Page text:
Let’s imagine that I was training your dog’s unruly behaviour and I suggested the use of an electric shock collar, would you be happy? According to a recent survey conducted by the Kennel club 73% of us would disagree. Surprisingly it seems that the Scottish Government is now actually promoting or at least condoning the use of electric shock to train dogs.
This issue has recently been debated by the Scottish Government following pressure from many animal welfare groups. Their conclusion? Ignore the request for a ban and instead regulating the sale of electric shock collars and introducing a new qualification to promote the use of these collars on dogs. This decision was made shortly after the Environment Secretary, Michael Gove, announced the government’s intention of increasing the sentencing guidelines for animal cruelty from 6 months to 5 years.
Continue reading Electric Shock Collar: Government Update
Bang! Boom! Blast! These are not sounds that pets of all types are used to. November 5th bonfire night could certainly be the most fearful day of the year for all pets in the UK. While it can be a fun packed day for the family, unfortunately your dog will not see it this way and can be extremely vulnerable to stress. Hopefully the information below will help if your dog is one of them.
The main thing to ensure is that you are there with your dog, in times of fear all of us look onto others for reassurance and support and this and this is certainly no exception for your dog. There are levels of anxiety that your dog can express during this, various forms of anxiety your dog could express include; finding your dog pacing (continuously walking/running in circles for no reason) whining, flattening ears, trembling, tail between the legs or any other unusual behaviour your dog may exhibit that they wouldn’t usually do on a day to day basis.
According to Agria Pet Insurance, the number of dogs missing on bonfire night increases to 35% than normal while with cats the number increases by 22% (link here). This is important to understand and prepare early so your dog doesn’t become a statistic.
As such, here are some simple ‘do’s‘ and ‘don’t’s‘ of combating the fear of fireworks with your dog.
- Ensure your dog has that ‘comfort’ space they can always retreat to whether that’s a dog bed, crate, your bed, a cardboard box that they can always retreat to
- Make sure all windows, doors and curtains are shut to reduce the noise and flashes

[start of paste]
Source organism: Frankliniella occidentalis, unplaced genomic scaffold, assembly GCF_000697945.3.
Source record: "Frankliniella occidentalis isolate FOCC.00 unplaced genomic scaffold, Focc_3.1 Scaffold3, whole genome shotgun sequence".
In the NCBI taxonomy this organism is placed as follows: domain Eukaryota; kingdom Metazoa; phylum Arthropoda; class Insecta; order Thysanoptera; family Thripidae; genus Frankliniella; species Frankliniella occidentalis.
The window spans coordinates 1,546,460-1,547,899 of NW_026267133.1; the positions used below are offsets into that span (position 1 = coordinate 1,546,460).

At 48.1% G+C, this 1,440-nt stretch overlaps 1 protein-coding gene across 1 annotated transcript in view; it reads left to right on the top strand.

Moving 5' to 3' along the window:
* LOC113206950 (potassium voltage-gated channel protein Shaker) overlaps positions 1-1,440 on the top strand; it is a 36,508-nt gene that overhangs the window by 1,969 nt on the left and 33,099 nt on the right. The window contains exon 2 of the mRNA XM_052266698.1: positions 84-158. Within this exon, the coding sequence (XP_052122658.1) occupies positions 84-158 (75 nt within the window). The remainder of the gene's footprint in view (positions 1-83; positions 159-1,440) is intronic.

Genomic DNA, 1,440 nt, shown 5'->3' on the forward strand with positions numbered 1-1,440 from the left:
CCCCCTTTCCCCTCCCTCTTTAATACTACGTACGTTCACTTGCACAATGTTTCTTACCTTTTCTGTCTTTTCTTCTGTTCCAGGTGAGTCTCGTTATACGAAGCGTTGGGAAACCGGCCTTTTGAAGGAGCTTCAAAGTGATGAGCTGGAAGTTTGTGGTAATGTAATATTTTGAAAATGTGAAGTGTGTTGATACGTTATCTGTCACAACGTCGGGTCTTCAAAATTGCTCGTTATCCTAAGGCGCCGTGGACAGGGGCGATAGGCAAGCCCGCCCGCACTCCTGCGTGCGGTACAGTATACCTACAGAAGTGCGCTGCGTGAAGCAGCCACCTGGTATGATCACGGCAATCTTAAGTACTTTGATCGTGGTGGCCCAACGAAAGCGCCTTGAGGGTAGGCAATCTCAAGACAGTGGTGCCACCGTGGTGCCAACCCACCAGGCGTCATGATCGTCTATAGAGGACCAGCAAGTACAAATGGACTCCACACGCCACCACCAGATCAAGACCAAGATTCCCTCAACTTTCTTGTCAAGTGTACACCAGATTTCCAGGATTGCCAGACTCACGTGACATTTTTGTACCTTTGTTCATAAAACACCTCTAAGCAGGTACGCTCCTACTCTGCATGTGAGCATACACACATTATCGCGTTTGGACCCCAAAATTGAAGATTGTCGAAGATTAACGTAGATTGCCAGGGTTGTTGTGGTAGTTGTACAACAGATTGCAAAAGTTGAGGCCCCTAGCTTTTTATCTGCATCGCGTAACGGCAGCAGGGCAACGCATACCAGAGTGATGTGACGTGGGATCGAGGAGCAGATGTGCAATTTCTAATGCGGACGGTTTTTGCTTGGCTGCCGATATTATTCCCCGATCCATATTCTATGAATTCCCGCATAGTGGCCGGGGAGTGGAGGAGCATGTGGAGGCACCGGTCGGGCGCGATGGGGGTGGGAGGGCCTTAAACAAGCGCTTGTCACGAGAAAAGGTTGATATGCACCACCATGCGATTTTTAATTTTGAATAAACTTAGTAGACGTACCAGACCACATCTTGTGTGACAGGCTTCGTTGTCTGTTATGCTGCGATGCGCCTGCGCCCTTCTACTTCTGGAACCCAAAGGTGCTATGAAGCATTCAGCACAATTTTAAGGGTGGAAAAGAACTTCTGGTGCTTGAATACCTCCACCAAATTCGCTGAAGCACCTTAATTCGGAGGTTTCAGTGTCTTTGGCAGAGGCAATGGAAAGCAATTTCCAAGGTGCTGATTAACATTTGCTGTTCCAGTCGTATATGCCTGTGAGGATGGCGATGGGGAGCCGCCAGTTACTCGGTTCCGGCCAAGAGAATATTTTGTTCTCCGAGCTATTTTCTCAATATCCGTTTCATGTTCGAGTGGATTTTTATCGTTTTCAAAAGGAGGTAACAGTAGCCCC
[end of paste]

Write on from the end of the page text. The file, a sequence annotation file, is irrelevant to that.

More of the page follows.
- Express calm and assertive behaviour to reduce stress with low tone communication and calm body language.
- Always promote positive communication where possible, give that tone of assurance wherever possible
- If you can, try and engage your dog with other activities if possible in the house, play ball or other forms of reward based games to put their mind off what’s going outside
- Try and mask the sound with calm music such as classical music in the background. Try and not make this too loud as it can have the opposite effect.
- Do not walk your dog at the park at times when fireworks will go off. If your dog needs to go to the toilet let him in the garden for a short time with full supervision.
- If walking outside is necessary, do not let your dog off the lead and always ensure they have some form of identification such as a collar and tag or microchip (ideally both)
- Do not leave your dog alone in the house or locked in a crate
- Do not shout at your dog or fuss over them too much. This can cause additional anxiety
- It may sound obvious but do not take your dog out to any firework or bonfire events.
- If your dog goes under the sofa or table, do not try and force your dog out. Give them time to relax and if this means under the sofa, let them relax and they will come out when they feel it is safe to do so
- Avoid any locked doors, gates or rooms that your dog might get trapped in. Ensure your dog has as much freedom as possible around the house
Each dog will react differently to fireworks so it’s crucial to understand and identify how bad that reaction can get and work from there. Different methods work better than others. Just remember: a dog has one of the most advances senses of hearing, what may sound like a gentle pop to you might be terrifying for your pet.
Under any circumstances, if you have witnessed some of the more extreme behaviours always ensure you contact your local vet as early as possible, they may be able to prescribe medication or remedies for your dog if necessary.
Good luck and have a happy Bonfire Night!
You will no doubt come across those who say “You can never get too much of a good thing” and when it comes to another addition to the household I could not agree more. I would happily have my own pack living in the Swiss Alps if I could! However, introducing your second dog into your home is not as easy as it sounds.
Unfortunately, living in the real world you have to be realistic with the resources that are available to you. So when someone asks me, “Is it right for me to get another dog into the household?” sadly it’s not a yes or no answer I can give as there are many factors to consider in assessing this.
First off, the dog you already have living with you. Have they fought before with other dogs in the past? If that is the case, the best advice I can give you now is to see a local dog trainer/behaviourist for a second opinion. This is the same if you live with 2 or more other dogs already as the issue gets slightly more complicated.
Continue reading Introducing your Second Dog into your Home